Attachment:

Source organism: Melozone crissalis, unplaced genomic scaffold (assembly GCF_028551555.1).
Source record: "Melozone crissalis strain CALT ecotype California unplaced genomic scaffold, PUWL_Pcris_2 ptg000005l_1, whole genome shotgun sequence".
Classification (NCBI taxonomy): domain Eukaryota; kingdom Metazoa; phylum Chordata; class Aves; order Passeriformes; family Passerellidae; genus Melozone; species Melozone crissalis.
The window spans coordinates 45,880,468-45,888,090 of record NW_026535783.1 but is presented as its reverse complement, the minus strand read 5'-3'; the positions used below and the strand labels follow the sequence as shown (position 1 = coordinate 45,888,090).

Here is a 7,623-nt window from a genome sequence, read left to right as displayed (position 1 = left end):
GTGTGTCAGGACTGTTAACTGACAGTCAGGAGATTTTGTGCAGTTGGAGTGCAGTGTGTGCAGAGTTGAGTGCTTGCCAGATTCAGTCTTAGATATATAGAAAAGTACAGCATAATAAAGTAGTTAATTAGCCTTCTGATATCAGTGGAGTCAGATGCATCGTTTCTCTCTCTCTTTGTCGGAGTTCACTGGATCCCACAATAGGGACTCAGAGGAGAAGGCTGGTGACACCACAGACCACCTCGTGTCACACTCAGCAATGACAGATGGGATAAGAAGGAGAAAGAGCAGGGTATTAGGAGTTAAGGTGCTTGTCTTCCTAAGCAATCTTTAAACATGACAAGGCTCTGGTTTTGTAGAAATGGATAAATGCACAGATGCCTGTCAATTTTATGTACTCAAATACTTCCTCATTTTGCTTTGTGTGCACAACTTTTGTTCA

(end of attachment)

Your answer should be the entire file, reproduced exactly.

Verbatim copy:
Source organism: Melozone crissalis, unplaced genomic scaffold (assembly GCF_028551555.1).
Source record: "Melozone crissalis strain CALT ecotype California unplaced genomic scaffold, PUWL_Pcris_2 ptg000005l_1, whole genome shotgun sequence".
Classification (NCBI taxonomy): domain Eukaryota; kingdom Metazoa; phylum Chordata; class Aves; order Passeriformes; family Passerellidae; genus Melozone; species Melozone crissalis.
The window spans coordinates 45,880,468-45,888,090 of record NW_026535783.1 but is presented as its reverse complement, the minus strand read 5'-3'; the positions used below and the strand labels follow the sequence as shown (position 1 = coordinate 45,888,090).

Here is a 7,623-nt window from a genome sequence, read left to right as displayed (position 1 = left end):
GTGTGTCAGGACTGTTAACTGACAGTCAGGAGATTTTGTGCAGTTGGAGTGCAGTGTGTGCAGAGTTGAGTGCTTGCCAGATTCAGTCTTAGATATATAGAAAAGTACAGCATAATAAAGTAGTTAATTAGCCTTCTGATATCAGTGGAGTCAGATGCATCGTTTCTCTCTCTCTTTGTCGGAGTTCACTGGATCCCACAATAGGGACTCAGAGGAGAAGGCTGGTGACACCACAGACCACCTCGTGTCACACTCAGCAATGACAGATGGGATAAGAAGGAGAAAGAGCAGGGTATTAGGAGTTAAGGTGCTTGTCTTCCTAAGCAATCTTTAAACATGACAAGGCTCTGGTTTTGTAGAAATGGATAAATGCACAGATGCCTGTCAATTTTATGTACTCAAATACTTCCTCATTTTGCTTTGTGTGCACAACTTTTGTTCA